The Communist ideology is to destroy your social order. This has been their aim for 125 years and it has never changed; only the methods have changed a little. When there is détente, peaceful co-existence, and trade, they will still insist: the ideological war must continue! And what is ideological war? It is a concentration of hatred, a continued repetition of the oath to destroy the Western world. Just as in the Roman senate a famous speaker ended every speech with the statement: “Furthermore, Carthage must be destroyed,” so today, with every act—détente, trade, or whatever— the Communist press, as well as thousands of speakers at closed lectures, all repeat: “Furthermore, capitalism must be destroyed.”
It is easy to understand, it’s only human that people living in prosperity doubt the necessity of taking steps—here and now in our state of prosperity —to defend themselves. For even in prosperity one must be on guard.
If I were to enumerate all the treaties that have been violated by the Soviet Union, it would take me another whole speech. I understand that when your statesmen sign some treaty with the Soviet Union or China you want to believe that it will be carried out. But the Poles who signed a treaty with the Communists in Riga in 1921 also wanted to believe that the treaty would be carried out, and they were stabbed in the back. Estonia, Latvia, and Lithuania, which signed treaties of friendship with the Soviet Union, also wanted to believe that they would be carried out, but these countries were all swallowed.
And the people who sign these treaties with you now—these very men and no others—simultaneously give orders for persons to be confined in mental hospitals and prisons. Why should they be different toward you? Surely not out of love for you? Why should they act honorably and nobly toward you when they crush their own people? The advocates of détente have yet to explain this.
You want to believe and so you cut down on your armies and your research. There used to be an Institute for the Study of the Soviet Union—at least there was one such institute. You know so little about the Soviet Union. It seems dark over there. These searchlights don’t penetrate that far. Knowing nothing, you eliminated the last genuine institute which could actually study this Soviet society, because there wasn’t enough money to support it. But the Soviet Union is studying you. You are all wide open here, through the press and Congress. And they study you all the more, increasing the size of their staffs in the United States. They follow what’s going on in your institutions. They attend meetings and conferences; they even visit congressional committees. They study everything.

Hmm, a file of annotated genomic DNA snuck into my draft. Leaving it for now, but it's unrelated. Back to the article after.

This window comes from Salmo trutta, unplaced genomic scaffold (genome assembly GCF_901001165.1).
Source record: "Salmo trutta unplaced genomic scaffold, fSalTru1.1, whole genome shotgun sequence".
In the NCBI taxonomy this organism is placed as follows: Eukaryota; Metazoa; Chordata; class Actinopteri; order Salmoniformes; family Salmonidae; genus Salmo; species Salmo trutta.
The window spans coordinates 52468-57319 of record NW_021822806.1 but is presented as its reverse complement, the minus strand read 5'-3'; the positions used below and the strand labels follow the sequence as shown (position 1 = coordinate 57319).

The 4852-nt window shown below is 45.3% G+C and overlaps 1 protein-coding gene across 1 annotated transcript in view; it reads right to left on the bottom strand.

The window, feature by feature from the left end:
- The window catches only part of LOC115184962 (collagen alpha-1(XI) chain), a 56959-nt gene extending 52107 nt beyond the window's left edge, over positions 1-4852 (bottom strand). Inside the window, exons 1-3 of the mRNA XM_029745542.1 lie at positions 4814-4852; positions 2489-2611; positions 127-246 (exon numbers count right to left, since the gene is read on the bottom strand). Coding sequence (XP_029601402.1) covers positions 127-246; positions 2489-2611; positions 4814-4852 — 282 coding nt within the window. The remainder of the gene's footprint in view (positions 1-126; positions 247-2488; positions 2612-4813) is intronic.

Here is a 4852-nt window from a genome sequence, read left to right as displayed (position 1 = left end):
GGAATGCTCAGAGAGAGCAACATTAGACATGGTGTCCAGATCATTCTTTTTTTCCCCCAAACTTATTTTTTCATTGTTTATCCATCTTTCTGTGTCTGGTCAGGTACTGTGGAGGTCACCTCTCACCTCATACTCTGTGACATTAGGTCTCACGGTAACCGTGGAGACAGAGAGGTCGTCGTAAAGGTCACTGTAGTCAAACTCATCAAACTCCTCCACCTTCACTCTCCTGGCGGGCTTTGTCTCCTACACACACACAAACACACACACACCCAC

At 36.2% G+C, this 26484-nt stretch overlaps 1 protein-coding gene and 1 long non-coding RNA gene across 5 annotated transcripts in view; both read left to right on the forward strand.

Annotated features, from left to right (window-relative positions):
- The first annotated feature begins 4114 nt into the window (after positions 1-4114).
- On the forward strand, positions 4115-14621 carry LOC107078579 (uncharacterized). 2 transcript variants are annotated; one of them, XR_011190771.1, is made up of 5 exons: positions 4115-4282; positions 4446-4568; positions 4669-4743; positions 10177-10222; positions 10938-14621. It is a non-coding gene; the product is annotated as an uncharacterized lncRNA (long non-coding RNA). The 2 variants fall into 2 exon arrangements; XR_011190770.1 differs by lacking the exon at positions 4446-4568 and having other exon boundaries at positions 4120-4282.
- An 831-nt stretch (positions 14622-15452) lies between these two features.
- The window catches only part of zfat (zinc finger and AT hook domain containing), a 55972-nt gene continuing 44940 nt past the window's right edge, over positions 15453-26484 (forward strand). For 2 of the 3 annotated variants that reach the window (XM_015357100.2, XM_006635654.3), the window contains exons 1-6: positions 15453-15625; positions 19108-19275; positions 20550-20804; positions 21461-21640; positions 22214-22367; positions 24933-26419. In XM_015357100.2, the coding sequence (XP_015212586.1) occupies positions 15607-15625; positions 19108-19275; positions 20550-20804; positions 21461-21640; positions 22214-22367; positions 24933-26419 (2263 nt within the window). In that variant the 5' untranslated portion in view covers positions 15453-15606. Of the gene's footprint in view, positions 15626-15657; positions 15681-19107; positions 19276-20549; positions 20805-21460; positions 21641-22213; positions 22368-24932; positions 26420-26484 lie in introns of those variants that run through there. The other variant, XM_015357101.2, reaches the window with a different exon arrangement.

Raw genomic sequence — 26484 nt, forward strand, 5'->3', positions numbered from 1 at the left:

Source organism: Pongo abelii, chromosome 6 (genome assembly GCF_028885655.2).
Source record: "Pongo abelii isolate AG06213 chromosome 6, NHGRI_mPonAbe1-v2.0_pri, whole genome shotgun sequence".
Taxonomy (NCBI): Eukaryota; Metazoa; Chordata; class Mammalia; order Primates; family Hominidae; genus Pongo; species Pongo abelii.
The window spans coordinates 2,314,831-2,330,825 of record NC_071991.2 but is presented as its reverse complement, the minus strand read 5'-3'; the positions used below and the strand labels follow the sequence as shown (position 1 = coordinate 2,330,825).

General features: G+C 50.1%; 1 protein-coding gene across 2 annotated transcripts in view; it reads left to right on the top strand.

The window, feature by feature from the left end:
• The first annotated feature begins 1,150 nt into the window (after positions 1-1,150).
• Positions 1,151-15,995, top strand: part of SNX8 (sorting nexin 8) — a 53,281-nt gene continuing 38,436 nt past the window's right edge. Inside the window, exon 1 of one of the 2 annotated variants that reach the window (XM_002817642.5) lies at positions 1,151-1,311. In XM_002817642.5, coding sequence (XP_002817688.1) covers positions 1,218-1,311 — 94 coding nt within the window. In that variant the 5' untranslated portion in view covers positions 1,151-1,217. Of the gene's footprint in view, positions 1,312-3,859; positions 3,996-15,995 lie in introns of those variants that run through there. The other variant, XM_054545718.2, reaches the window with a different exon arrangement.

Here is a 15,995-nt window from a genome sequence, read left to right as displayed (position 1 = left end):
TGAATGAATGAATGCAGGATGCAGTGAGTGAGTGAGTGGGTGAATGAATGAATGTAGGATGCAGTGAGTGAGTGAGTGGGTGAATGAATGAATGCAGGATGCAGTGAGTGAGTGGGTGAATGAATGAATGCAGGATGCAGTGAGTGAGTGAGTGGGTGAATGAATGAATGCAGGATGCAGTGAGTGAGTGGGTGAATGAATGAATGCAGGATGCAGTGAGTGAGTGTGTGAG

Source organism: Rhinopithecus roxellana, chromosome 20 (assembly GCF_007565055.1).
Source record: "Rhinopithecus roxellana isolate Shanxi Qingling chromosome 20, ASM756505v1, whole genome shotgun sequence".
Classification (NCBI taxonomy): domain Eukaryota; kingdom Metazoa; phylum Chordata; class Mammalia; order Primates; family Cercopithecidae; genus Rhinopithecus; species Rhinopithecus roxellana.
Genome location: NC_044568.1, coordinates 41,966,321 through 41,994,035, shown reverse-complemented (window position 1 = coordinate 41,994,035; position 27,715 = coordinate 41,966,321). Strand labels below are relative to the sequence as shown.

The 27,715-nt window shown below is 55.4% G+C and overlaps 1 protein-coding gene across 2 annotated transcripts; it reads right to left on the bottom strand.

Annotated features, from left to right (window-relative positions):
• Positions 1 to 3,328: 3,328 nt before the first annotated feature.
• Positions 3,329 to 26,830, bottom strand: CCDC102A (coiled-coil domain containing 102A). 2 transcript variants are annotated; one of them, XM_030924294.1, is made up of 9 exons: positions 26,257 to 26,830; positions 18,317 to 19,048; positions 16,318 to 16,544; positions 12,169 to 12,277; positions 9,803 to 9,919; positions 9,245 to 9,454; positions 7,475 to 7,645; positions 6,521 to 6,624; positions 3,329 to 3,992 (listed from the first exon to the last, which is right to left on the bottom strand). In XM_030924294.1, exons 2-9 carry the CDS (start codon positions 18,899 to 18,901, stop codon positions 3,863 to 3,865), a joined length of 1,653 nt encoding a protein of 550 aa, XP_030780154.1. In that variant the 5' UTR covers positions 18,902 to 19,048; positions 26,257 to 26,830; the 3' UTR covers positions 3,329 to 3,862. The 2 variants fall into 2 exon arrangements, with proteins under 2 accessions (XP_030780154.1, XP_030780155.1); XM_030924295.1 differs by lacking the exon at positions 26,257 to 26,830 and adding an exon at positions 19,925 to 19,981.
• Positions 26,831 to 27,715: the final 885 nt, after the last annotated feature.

Of course, peace treaties are very attractive to those who sign them. They strengthen one’s prestige with the electorate. But the time will come when the names of these public figures will be erased from history. Nobody will remember them any longer. But the Western peoples will have to pay heavily for these over-trusting agreements.
Is it only a question of showing that détente is needed today, here and now? By no means. There are theoreticians who look very far into the future. The director of the Russian Institute of Columbia University, Marshall Shulman, at a meeting of the Senate Foreign Relations Committee, depicted a radiant future, stating that détente would ultimately lead to cooperation between the United States and the U.S.S.R. in the establishment of a world order. But what sort of new order, in cooperation with insatiable totalitarianism, does this professor want to see established? It won’t be your kind in any case.
Source: Warning to the West – Aleksandr Solzhenitsyn, Vintage Publication